Sir Ralph Percy

PERCY, Sir RALPH (1425–1464), soldier, was seventh son of Henry Percy, second earl of Northumberland [q. v.], by Eleanor, daughter of Ralph, first earl of Westmorland, and widow of Ralph, lord Spencer. He took the Lancastrian side throughout the wars of the roses, and was the leader of the Percys in their inter-tribal warfare with the Nevilles during the latter part of Henry VI’s reign. He was with Queen Margaret in her march south after the battle of Wakefield; and when Edward IV had been proclaimed king, he occupied Bamborough Castle for her, but he surrendered it on 24 Dec. 1462, and swore fealty to Edward. Early in 1463 he changed sides again, and allowed the Scots to retake Bamborough; he held to the Lancastrian cause for the rest of his life, even though the queen sailed that summer to the Low Countries. He very nearly captured Edward as he marched north to Newcastle early in 1464, and was the captain in the battle of Hedgely Moor on 25 April 1464. Here he was killed fighting, and just before his death was heard to say, ‘I have saved the bird in my bosom,’ meaning his loyalty to Henry (Oman, Warwick, p. 154). A rudely carved column, called ‘Percy’s Cross,’ marks the spot where he fell. He was unmarried.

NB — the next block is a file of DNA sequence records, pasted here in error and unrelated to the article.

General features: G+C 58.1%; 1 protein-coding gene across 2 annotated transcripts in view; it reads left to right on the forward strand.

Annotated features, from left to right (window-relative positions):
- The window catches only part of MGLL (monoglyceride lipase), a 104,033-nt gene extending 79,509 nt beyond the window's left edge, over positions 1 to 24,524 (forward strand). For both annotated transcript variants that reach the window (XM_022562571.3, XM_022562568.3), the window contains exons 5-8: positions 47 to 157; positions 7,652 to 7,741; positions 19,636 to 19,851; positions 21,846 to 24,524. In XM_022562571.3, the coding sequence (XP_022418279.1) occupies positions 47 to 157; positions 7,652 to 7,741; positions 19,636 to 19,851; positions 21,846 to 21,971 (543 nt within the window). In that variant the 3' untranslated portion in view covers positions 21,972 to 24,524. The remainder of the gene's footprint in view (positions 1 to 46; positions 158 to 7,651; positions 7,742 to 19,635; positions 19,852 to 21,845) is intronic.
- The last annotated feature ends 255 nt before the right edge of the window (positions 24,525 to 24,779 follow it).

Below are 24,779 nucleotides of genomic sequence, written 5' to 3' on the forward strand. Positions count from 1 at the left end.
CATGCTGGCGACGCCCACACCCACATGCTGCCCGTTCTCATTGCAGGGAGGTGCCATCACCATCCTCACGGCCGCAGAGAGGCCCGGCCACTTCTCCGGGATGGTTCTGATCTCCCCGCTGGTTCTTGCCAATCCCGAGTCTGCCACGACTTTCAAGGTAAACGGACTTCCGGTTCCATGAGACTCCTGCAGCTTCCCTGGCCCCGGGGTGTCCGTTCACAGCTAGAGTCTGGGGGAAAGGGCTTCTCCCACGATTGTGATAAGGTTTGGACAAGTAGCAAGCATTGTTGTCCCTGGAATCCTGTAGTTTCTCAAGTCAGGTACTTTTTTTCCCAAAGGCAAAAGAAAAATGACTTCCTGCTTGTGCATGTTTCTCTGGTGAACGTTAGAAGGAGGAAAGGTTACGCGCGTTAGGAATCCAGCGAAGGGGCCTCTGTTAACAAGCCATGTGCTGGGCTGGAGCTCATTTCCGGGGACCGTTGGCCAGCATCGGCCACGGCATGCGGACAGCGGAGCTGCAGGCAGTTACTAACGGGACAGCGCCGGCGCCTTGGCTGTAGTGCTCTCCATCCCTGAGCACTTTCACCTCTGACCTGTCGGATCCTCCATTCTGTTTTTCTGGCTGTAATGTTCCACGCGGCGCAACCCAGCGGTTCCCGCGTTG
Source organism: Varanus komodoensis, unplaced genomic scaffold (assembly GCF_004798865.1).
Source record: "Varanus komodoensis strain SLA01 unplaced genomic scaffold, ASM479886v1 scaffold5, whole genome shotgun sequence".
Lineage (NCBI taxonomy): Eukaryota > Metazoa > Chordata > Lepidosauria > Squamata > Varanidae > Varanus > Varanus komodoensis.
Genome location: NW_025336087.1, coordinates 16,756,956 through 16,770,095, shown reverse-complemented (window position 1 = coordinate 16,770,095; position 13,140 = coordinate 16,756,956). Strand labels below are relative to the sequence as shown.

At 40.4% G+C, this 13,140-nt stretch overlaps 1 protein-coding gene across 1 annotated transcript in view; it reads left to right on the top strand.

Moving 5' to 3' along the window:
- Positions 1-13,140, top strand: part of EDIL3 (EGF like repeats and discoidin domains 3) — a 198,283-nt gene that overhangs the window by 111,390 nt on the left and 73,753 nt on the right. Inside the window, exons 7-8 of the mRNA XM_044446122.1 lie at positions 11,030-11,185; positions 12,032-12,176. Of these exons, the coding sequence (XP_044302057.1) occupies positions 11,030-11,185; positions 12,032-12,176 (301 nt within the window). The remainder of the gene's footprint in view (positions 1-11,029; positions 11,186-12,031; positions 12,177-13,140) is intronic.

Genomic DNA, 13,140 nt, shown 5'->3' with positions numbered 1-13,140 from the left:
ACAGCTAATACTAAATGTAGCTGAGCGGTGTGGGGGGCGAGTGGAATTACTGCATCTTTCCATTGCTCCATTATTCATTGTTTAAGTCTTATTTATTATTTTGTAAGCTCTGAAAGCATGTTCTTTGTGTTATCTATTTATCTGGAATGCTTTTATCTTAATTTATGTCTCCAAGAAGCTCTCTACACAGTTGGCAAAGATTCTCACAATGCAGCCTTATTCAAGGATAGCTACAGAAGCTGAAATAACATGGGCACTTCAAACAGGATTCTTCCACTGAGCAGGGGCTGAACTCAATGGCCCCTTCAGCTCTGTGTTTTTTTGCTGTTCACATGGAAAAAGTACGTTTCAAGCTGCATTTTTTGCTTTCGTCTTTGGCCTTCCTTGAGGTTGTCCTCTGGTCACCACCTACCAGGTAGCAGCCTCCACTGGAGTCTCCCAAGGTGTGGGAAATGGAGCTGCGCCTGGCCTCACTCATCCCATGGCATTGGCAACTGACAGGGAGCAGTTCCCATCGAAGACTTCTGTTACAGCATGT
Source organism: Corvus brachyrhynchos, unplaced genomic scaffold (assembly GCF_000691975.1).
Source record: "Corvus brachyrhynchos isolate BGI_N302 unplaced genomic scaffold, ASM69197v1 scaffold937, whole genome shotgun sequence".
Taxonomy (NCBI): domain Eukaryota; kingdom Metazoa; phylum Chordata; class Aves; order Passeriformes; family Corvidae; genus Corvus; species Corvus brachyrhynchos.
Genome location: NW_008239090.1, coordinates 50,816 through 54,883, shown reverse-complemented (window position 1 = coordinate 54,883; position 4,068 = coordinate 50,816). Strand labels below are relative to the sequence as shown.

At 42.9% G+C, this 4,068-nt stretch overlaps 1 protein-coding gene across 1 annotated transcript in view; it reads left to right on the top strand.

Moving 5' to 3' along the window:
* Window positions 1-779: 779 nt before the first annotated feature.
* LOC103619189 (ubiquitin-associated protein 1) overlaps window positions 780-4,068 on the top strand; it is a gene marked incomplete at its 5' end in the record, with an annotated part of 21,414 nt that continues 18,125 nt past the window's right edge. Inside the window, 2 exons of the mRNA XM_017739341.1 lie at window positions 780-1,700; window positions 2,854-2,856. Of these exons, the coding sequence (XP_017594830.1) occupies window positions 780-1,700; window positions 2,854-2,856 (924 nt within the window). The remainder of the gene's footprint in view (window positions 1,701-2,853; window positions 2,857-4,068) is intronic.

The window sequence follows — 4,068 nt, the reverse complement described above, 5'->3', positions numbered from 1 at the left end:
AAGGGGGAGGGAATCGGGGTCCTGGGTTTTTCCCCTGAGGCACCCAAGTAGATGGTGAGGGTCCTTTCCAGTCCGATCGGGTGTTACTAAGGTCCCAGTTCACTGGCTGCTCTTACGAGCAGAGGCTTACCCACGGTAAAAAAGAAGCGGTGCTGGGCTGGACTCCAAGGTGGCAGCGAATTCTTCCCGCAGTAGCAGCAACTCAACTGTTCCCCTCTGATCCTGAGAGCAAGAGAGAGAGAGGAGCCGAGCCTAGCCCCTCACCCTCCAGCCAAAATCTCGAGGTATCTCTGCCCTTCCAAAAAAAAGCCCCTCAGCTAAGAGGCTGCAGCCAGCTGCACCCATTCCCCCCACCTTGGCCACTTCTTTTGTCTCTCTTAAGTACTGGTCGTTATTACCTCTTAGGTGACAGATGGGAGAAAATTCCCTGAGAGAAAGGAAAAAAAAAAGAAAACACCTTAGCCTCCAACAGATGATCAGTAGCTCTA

[Ramsay’s Lancaster and York, ii. 302 &c.; De Fonblanque’s Annals of the House of Percy, i. 283–6; Three Fifteenth-Century Chronicles, pp. 156, 158, 176, 178.]

Dictionary of National Biography, 1885-1900, Volume 44
Percy, Ralph by William Arthur Jobson Archbold

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